A new study has demonstrated that CBD oil could help dramatically improve the lives of children living with a rare form of childhood epilepsy known as Dravet syndrome.
The findings, published in the latest issue of the journal Neurology, came from assessing 199 children who have this condition. They were split into three groups and either given a placebo, highly purified CBD at 10mg per day or highly purified CBD at 20mg per day. Their seizure frequencies were assessed during the four weeks prior to treatment and throughout the 14 weeks of treatment.
Researchers assessed that the children receiving 10mg per day of CBD had their total number of convulsive seizures reduced by an average of 49%, while those receiving 20mg per day of CBD had a 46% reduction. The placebo group recorded only a 27% reduction. Nearly 49% of the children in the 20mg per day group recorded a reduction of convulsive seizures that was greater than half.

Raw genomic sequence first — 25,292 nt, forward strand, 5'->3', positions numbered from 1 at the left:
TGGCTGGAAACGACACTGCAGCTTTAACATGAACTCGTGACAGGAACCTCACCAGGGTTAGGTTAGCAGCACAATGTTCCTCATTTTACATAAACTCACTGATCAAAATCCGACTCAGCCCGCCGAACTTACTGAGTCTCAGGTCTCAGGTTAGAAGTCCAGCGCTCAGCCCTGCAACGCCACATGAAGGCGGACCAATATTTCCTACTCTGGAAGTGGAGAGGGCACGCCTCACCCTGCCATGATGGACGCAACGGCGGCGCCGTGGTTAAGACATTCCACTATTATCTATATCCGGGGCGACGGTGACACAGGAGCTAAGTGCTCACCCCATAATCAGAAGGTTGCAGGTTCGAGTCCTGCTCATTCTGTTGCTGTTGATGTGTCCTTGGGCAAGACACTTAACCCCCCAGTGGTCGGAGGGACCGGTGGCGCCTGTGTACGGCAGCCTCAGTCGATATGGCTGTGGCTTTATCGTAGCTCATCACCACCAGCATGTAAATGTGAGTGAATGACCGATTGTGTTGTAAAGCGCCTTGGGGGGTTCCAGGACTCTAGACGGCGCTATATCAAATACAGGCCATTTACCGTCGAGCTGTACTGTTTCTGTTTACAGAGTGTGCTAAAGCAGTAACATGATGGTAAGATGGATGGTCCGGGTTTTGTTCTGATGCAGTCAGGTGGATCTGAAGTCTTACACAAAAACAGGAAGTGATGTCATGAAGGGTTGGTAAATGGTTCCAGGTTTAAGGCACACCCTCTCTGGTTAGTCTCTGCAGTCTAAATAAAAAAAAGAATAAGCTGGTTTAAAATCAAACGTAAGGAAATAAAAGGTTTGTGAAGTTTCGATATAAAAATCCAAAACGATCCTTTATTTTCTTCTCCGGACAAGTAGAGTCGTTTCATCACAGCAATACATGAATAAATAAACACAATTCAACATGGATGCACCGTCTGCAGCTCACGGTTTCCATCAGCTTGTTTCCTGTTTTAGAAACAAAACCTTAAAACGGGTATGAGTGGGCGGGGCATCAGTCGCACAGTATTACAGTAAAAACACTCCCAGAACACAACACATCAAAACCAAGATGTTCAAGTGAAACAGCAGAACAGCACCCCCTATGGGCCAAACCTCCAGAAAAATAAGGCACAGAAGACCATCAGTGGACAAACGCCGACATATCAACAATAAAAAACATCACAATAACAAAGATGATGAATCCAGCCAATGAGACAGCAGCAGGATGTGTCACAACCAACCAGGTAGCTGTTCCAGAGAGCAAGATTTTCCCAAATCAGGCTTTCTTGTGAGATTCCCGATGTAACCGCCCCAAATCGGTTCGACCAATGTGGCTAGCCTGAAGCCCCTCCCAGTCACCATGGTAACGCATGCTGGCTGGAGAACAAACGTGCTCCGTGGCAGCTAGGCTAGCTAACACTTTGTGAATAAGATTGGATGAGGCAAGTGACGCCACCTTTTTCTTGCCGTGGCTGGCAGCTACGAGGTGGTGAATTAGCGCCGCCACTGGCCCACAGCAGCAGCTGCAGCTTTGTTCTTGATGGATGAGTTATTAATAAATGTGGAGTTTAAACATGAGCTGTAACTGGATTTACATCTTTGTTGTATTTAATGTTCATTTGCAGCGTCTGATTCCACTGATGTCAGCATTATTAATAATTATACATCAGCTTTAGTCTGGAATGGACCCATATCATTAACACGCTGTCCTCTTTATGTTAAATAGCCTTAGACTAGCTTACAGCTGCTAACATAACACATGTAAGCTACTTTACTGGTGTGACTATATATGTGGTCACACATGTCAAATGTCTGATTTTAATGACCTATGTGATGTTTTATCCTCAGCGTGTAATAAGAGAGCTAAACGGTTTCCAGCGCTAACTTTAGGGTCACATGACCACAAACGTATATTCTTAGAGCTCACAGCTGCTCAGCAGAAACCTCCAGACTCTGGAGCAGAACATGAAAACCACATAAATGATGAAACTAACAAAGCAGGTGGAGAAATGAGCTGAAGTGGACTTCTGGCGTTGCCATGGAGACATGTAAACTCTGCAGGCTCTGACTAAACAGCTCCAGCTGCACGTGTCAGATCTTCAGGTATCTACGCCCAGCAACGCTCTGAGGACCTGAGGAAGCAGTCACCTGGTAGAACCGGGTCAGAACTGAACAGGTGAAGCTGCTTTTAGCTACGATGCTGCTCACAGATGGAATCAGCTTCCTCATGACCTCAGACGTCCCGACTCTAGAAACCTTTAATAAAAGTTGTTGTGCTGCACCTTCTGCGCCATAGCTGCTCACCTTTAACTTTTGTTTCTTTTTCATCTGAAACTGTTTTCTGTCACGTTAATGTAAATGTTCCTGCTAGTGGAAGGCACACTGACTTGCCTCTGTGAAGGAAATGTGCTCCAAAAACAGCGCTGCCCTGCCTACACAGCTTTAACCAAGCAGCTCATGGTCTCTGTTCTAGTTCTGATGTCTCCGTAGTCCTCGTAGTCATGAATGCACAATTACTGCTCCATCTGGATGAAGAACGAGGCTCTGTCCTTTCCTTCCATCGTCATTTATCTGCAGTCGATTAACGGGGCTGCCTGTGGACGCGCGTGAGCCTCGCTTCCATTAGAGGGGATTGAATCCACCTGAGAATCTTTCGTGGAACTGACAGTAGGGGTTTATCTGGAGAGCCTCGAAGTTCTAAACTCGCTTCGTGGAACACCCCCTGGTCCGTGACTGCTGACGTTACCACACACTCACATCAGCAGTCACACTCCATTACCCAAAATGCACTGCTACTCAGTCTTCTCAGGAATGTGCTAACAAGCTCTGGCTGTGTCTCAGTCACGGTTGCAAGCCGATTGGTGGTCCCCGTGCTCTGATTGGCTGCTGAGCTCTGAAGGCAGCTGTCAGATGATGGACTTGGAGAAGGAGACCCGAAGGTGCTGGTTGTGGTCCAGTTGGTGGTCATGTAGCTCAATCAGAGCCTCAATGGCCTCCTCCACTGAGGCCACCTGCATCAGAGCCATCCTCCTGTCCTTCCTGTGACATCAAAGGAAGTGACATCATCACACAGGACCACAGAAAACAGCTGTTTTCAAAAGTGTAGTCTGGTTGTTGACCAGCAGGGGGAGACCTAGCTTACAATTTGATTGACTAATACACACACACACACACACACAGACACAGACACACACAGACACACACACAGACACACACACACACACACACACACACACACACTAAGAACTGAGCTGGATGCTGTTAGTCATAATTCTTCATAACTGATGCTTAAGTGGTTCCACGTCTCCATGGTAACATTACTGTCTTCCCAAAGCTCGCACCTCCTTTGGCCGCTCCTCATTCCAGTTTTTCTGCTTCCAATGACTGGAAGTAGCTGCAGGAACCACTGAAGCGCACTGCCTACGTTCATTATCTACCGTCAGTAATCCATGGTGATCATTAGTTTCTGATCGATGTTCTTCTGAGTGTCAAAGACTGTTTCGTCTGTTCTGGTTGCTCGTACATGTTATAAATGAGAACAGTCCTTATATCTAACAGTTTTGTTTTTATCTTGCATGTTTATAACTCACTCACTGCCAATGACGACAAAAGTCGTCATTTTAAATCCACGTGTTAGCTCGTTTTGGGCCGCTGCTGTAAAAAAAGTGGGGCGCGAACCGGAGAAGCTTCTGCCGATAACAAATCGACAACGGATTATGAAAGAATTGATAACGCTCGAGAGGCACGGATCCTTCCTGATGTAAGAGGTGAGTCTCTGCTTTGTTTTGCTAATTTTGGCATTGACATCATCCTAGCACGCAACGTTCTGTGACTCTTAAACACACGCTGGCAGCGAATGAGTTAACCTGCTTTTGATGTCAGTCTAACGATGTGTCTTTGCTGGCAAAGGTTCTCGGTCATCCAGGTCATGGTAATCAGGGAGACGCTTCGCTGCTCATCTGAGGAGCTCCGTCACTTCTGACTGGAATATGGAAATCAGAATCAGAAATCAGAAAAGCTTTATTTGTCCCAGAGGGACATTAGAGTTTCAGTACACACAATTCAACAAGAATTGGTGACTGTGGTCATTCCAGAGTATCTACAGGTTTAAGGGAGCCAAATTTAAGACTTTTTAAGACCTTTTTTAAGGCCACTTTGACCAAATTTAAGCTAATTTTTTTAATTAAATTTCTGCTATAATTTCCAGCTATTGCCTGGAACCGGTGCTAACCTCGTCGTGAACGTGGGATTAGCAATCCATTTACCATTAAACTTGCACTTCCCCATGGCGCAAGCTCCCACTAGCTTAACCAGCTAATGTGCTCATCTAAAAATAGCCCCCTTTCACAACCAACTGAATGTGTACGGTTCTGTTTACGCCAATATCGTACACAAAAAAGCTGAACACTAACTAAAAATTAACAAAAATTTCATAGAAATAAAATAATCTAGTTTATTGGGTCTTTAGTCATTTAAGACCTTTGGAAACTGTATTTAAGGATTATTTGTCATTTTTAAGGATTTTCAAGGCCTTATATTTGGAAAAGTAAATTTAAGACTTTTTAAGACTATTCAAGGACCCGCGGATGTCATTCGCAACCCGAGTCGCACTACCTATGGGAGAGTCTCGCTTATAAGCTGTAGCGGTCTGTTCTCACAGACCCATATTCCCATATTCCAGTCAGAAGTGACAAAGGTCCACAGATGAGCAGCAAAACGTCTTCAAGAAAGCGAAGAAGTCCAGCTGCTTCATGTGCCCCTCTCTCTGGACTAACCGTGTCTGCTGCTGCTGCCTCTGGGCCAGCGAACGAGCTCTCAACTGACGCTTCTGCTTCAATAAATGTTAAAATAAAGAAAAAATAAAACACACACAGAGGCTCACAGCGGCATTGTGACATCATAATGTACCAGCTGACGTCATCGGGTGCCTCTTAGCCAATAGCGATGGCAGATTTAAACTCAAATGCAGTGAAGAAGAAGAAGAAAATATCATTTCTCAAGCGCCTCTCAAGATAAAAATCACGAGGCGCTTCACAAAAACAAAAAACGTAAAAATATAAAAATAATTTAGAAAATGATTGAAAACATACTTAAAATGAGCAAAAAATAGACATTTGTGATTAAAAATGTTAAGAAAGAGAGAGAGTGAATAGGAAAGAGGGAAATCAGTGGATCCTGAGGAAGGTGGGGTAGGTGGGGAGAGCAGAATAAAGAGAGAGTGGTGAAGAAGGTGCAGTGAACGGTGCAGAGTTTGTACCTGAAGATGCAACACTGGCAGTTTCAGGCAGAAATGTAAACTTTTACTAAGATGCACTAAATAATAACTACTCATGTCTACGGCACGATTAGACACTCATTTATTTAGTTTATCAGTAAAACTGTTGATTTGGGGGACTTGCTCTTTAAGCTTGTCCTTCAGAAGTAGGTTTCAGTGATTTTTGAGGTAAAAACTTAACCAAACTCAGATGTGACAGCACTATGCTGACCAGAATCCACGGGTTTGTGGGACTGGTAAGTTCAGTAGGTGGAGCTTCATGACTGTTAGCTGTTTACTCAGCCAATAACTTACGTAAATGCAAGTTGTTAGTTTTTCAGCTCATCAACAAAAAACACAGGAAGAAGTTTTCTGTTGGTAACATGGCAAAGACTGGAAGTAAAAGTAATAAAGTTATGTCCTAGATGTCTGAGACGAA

Current medications for this severe condition are unable to completely remove or control seizures, which makes the findings encouraging for CBD eventually becoming part of an effective treatment plan for Dravet syndrome.
“The children in this study had already tried an average of four epilepsy drugs with no success, and [when the study was conducted] were taking an average of three additional drugs, so to have this measure of success with cannabidiol is a major victory,” said study author Ian Miller, a neurologist at Nicklaus Children’s Hospital in Florida. “It’s exciting to be able to offer another alternative for children with this debilitating form of epilepsy, and their families.”
Side effects including decreased appetite and fatigue tracked at around 90% for all three groups. However, only the group taking 20 mg of CBD per day had any participant dropouts from the study due to these effects. The authors concluded that while both 10 mg per day and 20 mg per day of CBD greatly reduced seizure frequency, serving size increases of CBD should not exceed 10 mg per day and should be tailored to the individual child.
In June 2018, the Food and Drug Administration approved Epidiolex, a prescription drug designed to help treat two rare forms of severe childhood epilepsy that include Dravet syndrome. Epidiolex contains CBD and was the first cannabis-based medication to ever be approved by the FDA.